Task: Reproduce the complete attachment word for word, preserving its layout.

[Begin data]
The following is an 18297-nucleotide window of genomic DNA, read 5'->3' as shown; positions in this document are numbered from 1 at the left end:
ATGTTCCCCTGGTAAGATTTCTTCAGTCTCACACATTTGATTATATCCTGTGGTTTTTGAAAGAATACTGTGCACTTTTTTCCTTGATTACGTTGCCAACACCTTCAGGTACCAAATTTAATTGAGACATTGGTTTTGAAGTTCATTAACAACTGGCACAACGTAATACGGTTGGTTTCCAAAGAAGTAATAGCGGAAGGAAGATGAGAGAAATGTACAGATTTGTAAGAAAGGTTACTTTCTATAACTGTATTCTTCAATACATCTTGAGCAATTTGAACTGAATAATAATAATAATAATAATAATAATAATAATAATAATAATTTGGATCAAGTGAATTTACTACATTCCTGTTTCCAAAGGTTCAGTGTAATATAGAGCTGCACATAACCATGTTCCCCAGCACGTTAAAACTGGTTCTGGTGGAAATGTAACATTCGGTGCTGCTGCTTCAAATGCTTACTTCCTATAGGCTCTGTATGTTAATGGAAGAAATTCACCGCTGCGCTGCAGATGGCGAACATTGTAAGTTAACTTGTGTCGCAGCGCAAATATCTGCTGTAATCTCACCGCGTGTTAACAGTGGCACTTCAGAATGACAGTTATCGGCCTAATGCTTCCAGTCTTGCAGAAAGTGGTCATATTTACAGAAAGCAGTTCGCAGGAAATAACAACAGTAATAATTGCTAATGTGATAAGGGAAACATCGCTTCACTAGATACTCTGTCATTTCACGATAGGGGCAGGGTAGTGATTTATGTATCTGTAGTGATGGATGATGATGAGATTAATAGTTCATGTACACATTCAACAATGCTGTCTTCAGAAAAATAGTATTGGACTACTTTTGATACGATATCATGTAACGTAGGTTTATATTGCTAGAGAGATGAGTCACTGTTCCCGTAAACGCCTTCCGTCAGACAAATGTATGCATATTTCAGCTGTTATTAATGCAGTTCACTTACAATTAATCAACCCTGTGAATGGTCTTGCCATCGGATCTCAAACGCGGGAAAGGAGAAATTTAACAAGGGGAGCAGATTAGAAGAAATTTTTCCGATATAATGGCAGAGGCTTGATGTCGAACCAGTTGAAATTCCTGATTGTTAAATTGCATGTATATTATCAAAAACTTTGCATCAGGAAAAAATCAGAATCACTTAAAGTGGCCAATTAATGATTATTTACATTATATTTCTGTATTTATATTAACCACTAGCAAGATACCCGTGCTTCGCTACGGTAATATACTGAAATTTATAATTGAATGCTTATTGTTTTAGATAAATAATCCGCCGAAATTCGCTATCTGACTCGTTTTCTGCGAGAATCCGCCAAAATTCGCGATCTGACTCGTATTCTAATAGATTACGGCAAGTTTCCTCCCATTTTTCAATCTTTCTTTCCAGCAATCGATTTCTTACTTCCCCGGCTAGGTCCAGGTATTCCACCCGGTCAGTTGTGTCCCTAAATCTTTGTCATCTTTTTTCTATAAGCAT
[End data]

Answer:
The following is an 18297-nucleotide window of genomic DNA, read 5'->3' as shown; positions in this document are numbered from 1 at the left end:
ATGTTCCCCTGGTAAGATTTCTTCAGTCTCACACATTTGATTATATCCTGTGGTTTTTGAAAGAATACTGTGCACTTTTTTCCTTGATTACGTTGCCAACACCTTCAGGTACCAAATTTAATTGAGACATTGGTTTTGAAGTTCATTAACAACTGGCACAACGTAATACGGTTGGTTTCCAAAGAAGTAATAGCGGAAGGAAGATGAGAGAAATGTACAGATTTGTAAGAAAGGTTACTTTCTATAACTGTATTCTTCAATACATCTTGAGCAATTTGAACTGAATAATAATAATAATAATAATAATAATAATAATAATAATAATTTGGATCAAGTGAATTTACTACATTCCTGTTTCCAAAGGTTCAGTGTAATATAGAGCTGCACATAACCATGTTCCCCAGCACGTTAAAACTGGTTCTGGTGGAAATGTAACATTCGGTGCTGCTGCTTCAAATGCTTACTTCCTATAGGCTCTGTATGTTAATGGAAGAAATTCACCGCTGCGCTGCAGATGGCGAACATTGTAAGTTAACTTGTGTCGCAGCGCAAATATCTGCTGTAATCTCACCGCGTGTTAACAGTGGCACTTCAGAATGACAGTTATCGGCCTAATGCTTCCAGTCTTGCAGAAAGTGGTCATATTTACAGAAAGCAGTTCGCAGGAAATAACAACAGTAATAATTGCTAATGTGATAAGGGAAACATCGCTTCACTAGATACTCTGTCATTTCACGATAGGGGCAGGGTAGTGATTTATGTATCTGTAGTGATGGATGATGATGAGATTAATAGTTCATGTACACATTCAACAATGCTGTCTTCAGAAAAATAGTATTGGACTACTTTTGATACGATATCATGTAACGTAGGTTTATATTGCTAGAGAGATGAGTCACTGTTCCCGTAAACGCCTTCCGTCAGACAAATGTATGCATATTTCAGCTGTTATTAATGCAGTTCACTTACAATTAATCAACCCTGTGAATGGTCTTGCCATCGGATCTCAAACGCGGGAAAGGAGAAATTTAACAAGGGGAGCAGATTAGAAGAAATTTTTCCGATATAATGGCAGAGGCTTGATGTCGAACCAGTTGAAATTCCTGATTGTTAAATTGCATGTATATTATCAAAAACTTTGCATCAGGAAAAAATCAGAATCACTTAAAGTGGCCAATTAATGATTATTTACATTATATTTCTGTATTTATATTAACCACTAGCAAGATACCCGTGCTTCGCTACGGTAATATACTGAAATTTATAATTGAATGCTTATTGTTTTAGATAAATAATCCGCCGAAATTCGCTATCTGACTCGTTTTCTGCGAGAATCCGCCAAAATTCGCGATCTGACTCGTATTCTAATAGATTACGGCAAGTTTCCTCCCATTTTTCAATCTTTCTTTCCAGCAATCGATTTCTTACTTCCCCGGCTAGGTCCAGGTATTCCACCCGGTCAGTTGTGTCCCTAAATCTTTGTCATCTTTTTTCTATAAGCAT